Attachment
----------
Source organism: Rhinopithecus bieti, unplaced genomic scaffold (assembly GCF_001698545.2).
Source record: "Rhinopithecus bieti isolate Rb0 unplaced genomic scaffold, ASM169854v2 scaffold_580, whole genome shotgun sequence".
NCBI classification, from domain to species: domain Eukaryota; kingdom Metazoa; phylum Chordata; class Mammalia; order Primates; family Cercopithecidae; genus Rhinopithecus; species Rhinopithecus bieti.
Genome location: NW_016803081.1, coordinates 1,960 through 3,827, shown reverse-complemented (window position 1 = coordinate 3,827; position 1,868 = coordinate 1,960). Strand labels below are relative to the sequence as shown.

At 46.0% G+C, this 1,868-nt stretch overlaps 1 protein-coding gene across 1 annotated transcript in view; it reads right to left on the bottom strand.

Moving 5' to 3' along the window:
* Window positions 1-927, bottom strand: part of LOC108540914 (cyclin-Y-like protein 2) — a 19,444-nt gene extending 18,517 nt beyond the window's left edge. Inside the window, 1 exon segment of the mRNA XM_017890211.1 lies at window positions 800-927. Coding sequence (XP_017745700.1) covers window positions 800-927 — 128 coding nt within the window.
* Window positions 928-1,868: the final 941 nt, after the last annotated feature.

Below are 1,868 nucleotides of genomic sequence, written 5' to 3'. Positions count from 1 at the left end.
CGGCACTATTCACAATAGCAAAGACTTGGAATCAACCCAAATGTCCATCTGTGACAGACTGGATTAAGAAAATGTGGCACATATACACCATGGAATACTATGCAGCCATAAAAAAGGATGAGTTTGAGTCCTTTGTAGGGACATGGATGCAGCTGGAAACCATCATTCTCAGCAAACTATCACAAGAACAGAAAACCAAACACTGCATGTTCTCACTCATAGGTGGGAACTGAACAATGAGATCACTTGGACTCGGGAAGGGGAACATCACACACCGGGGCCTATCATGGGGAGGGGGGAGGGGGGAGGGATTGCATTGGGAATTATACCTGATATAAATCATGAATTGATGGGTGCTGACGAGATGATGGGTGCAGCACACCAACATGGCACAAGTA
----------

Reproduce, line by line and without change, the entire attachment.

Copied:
Source organism: Rhinopithecus bieti, unplaced genomic scaffold (assembly GCF_001698545.2).
Source record: "Rhinopithecus bieti isolate Rb0 unplaced genomic scaffold, ASM169854v2 scaffold_580, whole genome shotgun sequence".
NCBI classification, from domain to species: domain Eukaryota; kingdom Metazoa; phylum Chordata; class Mammalia; order Primates; family Cercopithecidae; genus Rhinopithecus; species Rhinopithecus bieti.
Genome location: NW_016803081.1, coordinates 1,960 through 3,827, shown reverse-complemented (window position 1 = coordinate 3,827; position 1,868 = coordinate 1,960). Strand labels below are relative to the sequence as shown.

At 46.0% G+C, this 1,868-nt stretch overlaps 1 protein-coding gene across 1 annotated transcript in view; it reads right to left on the bottom strand.

Moving 5' to 3' along the window:
* Window positions 1-927, bottom strand: part of LOC108540914 (cyclin-Y-like protein 2) — a 19,444-nt gene extending 18,517 nt beyond the window's left edge. Inside the window, 1 exon segment of the mRNA XM_017890211.1 lies at window positions 800-927. Coding sequence (XP_017745700.1) covers window positions 800-927 — 128 coding nt within the window.
* Window positions 928-1,868: the final 941 nt, after the last annotated feature.

Below are 1,868 nucleotides of genomic sequence, written 5' to 3'. Positions count from 1 at the left end.
CGGCACTATTCACAATAGCAAAGACTTGGAATCAACCCAAATGTCCATCTGTGACAGACTGGATTAAGAAAATGTGGCACATATACACCATGGAATACTATGCAGCCATAAAAAAGGATGAGTTTGAGTCCTTTGTAGGGACATGGATGCAGCTGGAAACCATCATTCTCAGCAAACTATCACAAGAACAGAAAACCAAACACTGCATGTTCTCACTCATAGGTGGGAACTGAACAATGAGATCACTTGGACTCGGGAAGGGGAACATCACACACCGGGGCCTATCATGGGGAGGGGGGAGGGGGGAGGGATTGCATTGGGAATTATACCTGATATAAATCATGAATTGATGGGTGCTGACGAGATGATGGGTGCAGCACACCAACATGGCACAAGTA